Habibi by Craig Thompson, writer of Blankets. This book has Eisner Award all over it. Playing out as a modern day fairy tale in a Middle Eastern-style land, the book deals more with the dark overtones of a Grimm-style fairy tale than a Disney-fied one. Following a young girl named Dodola across an over 600-page odyssey. Graphic novels like this are where true comic creation are born. Sure there’s the cosmic insanity and otherworldly hijinks of your Marvel and DC superhero fair, but these works, works created of passion and intense scrutiny, are were true experimentation is born. Craig Thompson’s artwork/storytelling in Habibi is astounding in its ability to shift between styles and panel arrangements. If you are a fan of timeless works like Asterios Polyp, Blankets, and Bone, there’s no reason you won’t fall head over heels in love with this book. And if you’re not, branch out and give it a try.
The second gross omission was Frank Miller’s long awaited, long agonized over Holy Terror graphic novel. Originally intended as a Batman graphic novel that was basically Batman versus terrorism in Gotham, the story has become a larger echo of the Batman ideal, and superheroes in general, versus those threats that torture us in real life. If that sounds too high-brow to be a Frank Miller book, think of it as Batman mixed with 300 mixed with Sin City mixed with nationalistic propaganda. I believe that translates as, “violent violence violented with violent violence violent”.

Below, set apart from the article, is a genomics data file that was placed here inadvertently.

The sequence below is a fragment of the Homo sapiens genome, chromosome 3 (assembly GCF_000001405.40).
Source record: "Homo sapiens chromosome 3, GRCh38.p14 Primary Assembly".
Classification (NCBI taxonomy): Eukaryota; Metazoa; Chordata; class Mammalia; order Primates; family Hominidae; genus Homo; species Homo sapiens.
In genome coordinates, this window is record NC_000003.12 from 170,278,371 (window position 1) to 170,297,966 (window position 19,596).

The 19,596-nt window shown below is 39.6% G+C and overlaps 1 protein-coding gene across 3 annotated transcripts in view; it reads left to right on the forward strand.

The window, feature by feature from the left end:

Alright, now that my mea culpa is out of the way, we can move onto the stuff that’s actually coming out this week. Namely, this gigantic Thanos Museum Statue. I’m sure the museum part of the name has some industry significance or statue lingo connotation, but I’m going to assume it stands for the fact that this piece of artwork could be displayed in a museum. Standing fourteen inches tall and sculpted by industry famous Bowen Designs, this is the closest you’ll ever get to seeing Thanos in person.
Fresh off his new 52 issues (I, Vampire and Supergirl) Joshua Hale Fialkov launches a new Image series called Last of the Greats. Here’s the pitch: a bunch of super powered beings landed on Earth years ago, wanting to change things for the better, but humanity didn’t want their help. Present day brings about the death of the penultimate of these beings, leaving only one alive. Thus, the Last of the Greats. Fialkov has a fresh, inventive take on the cape and cowl genre, infusing it with spectacle rather than sorrow. Don’t be the one to miss out on the next big Image series in line with Chew, Butcher Baker, and Severed.
In the same vein as the above, Strange Talent of Luther Strode has been receiving an ample amount of buzz leading up to its release. Snuggily placing itself into the classic fantasy of every bullied, ostracized high school nerd out Strode follows one of these teens who sends off for a special serum that increases his speed, strength, stamina, all the basic Superman-esque stuff, while also giving him the ability sense his opponents’ weaknesses. Obviously, he uses this to go on a rampage against all of those that break the law, mistreat him, or generally fall on his bad side. Newcomers Joshua Jordan and Tradd Moore could be the next big thing, so if you want to find yourself regaling tales to your grandkids about the time you chose to pick up their first big book, nab a copy this Wednesday.